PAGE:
Chris Kelly, one half of teenage rap duo Kris Kross, died Wednesday, his mother and record producer said in a statement. He was 34 and died of an apparent drug overdose.
Cpl. Kay Lester, a spokeswoman for the Fulton County police, told TheWrap that local police were called to Kelly's Atlanta area home with reports that he unresponsive. Emergency workers administered CPR and he was later transferred to an Atlanta area hospital. Lester said evidence turned up at Kelly's home indicated that drugs were the cause of death.
"We are investigating it as a drug overdose unless the toxicologist report says otherwise," she said.
Kelly and his partner in the duo, Chris "Daddy Mac" Smith, were known for the hit single "Jump." The anthemic rap song became nearly ubiquitous when it hit the airwaves in 1992, climbing up the charts to the number one position on the Billboard Hot 100 chart.
The duo stood out for their youth and for wearing identical outfits backwards. They also mirrored each other with their reversed nicknames.
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“To millions of fans worldwide, he was the trend-setting, backwards pants-wearing one-half of Kris Kross who loved making music," Kelly's mother, Donna Kelly Pratte, and record producer So So Def Recordings said in a statement. "But to us, he was just Chris – the kind, generous and fun-loving life of the party. Though he was only with us a short time, we feel blessed to have been able to share some incredible moments with him. His legacy will live on through his music, and we will forever love him.”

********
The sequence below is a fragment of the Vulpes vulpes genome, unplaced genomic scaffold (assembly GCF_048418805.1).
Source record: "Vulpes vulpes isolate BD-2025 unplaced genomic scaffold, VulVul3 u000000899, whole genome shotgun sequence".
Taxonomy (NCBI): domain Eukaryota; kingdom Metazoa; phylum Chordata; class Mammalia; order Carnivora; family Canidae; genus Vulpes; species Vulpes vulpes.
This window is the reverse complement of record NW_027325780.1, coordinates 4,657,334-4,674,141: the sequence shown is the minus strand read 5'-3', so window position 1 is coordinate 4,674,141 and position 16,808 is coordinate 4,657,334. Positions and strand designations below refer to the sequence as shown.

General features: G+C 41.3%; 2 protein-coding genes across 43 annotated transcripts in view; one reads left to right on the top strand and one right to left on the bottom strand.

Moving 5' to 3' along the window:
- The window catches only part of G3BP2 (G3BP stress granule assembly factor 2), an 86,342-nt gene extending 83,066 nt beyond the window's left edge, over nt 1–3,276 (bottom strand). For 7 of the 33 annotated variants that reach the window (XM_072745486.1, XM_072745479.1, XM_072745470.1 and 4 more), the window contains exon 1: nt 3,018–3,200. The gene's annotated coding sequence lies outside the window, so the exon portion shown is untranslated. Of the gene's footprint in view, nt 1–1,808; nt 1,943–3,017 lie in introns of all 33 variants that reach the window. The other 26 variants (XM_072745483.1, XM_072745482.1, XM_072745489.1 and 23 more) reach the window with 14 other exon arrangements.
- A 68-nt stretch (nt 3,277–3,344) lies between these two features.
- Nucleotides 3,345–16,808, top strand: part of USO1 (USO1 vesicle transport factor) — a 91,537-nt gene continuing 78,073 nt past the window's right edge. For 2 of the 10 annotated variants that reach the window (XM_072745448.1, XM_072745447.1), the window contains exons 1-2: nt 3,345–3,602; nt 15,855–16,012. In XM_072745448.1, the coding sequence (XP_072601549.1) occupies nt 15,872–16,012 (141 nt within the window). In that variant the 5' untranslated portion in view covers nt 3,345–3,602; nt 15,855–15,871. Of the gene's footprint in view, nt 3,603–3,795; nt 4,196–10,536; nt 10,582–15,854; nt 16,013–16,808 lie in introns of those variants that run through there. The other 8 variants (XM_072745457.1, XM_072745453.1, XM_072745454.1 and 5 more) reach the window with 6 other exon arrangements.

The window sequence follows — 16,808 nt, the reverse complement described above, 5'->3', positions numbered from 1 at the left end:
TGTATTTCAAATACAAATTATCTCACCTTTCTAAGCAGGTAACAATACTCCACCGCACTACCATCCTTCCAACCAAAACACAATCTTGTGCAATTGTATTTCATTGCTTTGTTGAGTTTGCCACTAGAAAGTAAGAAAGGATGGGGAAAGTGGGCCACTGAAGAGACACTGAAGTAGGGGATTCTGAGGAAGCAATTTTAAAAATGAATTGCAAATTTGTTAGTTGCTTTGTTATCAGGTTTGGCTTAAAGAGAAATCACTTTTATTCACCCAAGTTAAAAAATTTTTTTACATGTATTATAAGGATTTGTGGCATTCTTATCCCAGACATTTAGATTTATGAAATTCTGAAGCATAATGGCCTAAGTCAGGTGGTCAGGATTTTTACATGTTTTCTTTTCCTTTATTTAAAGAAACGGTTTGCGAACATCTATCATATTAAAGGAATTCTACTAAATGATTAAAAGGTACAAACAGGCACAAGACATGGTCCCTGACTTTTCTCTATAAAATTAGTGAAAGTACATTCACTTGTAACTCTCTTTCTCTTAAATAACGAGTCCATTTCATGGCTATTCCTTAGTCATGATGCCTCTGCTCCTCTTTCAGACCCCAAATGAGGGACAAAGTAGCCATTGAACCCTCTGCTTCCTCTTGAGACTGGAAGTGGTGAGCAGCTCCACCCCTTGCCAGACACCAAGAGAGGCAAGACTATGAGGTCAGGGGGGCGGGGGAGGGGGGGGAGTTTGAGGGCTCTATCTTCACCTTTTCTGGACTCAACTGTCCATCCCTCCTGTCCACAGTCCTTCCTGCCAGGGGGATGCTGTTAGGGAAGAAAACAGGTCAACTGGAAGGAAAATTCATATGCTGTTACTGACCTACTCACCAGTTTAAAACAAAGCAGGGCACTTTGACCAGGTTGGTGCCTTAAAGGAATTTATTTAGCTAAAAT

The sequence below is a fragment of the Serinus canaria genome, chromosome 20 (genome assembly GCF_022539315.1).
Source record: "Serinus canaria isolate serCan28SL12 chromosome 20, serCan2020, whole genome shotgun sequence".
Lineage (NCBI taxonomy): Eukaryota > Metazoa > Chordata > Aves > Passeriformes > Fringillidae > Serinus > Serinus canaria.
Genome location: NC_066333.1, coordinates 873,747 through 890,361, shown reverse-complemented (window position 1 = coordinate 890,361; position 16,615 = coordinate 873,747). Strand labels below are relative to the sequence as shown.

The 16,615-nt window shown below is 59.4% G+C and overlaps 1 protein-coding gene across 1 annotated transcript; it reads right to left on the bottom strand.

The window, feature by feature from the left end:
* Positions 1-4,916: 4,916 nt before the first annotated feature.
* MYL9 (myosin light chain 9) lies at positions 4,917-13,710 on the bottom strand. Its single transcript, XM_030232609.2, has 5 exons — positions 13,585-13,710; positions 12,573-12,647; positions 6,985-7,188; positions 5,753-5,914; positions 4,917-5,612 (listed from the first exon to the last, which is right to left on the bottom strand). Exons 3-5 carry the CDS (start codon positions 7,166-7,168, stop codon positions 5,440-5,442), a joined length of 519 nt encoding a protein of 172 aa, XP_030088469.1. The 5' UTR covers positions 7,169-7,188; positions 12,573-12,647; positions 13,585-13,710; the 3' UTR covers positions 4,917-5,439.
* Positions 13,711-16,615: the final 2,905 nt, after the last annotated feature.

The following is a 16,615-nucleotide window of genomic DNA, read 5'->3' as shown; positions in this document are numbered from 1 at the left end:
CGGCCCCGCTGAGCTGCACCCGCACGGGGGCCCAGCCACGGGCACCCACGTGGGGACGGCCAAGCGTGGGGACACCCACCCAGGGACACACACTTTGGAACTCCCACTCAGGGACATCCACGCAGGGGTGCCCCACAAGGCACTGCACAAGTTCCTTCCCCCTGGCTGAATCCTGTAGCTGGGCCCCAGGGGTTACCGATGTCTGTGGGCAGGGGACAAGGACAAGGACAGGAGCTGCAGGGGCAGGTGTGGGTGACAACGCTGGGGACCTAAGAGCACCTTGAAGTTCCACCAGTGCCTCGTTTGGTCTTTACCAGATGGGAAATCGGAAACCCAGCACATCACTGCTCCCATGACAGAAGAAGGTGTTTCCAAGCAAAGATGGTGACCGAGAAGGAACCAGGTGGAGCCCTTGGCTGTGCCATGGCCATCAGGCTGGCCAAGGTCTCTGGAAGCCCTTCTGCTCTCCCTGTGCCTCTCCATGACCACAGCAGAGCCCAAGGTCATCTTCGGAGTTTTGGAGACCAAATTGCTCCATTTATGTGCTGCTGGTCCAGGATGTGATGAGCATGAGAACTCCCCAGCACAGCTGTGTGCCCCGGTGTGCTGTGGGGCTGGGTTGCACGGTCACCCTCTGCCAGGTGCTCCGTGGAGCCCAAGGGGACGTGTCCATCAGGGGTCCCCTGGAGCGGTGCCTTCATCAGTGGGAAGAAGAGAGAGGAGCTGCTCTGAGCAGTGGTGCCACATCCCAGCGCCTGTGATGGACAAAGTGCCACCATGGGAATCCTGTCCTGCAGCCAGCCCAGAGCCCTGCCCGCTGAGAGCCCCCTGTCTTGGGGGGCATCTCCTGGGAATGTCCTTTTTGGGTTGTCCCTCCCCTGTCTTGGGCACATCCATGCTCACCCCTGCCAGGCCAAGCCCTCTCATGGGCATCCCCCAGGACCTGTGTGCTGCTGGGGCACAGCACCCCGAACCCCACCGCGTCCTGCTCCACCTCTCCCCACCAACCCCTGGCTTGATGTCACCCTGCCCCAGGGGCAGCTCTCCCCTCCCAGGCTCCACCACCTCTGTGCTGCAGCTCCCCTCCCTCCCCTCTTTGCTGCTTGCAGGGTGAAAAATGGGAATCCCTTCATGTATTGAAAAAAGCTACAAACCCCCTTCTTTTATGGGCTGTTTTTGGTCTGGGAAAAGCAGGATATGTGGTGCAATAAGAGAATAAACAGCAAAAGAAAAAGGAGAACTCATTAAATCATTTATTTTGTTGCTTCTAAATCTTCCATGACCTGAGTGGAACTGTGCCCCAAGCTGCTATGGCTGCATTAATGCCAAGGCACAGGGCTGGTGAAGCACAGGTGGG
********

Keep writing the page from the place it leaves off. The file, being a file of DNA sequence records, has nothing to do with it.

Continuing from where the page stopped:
Kelly and Smith were discovered by producer and rapper Jermaine Dupri in an Atlanta shopping mall in the early '90s. It was Dupri who helped them craft their distinctive, propulsive sound and who penned "Jump" for their debut album "Totally Krossed Out."
That record would go on to sell four million copies — a benchmark the duo never matched with either of their two subsequent albums. They would go on to have other hits such as the 1995 single "Tonite's tha Night" and landed their own Sega game,"Kris Kross: Make My Video," but continued success proved elusive.
Kris Kross broke up in after releasing their third album, "Young, Rich & Dangerous," in 1996.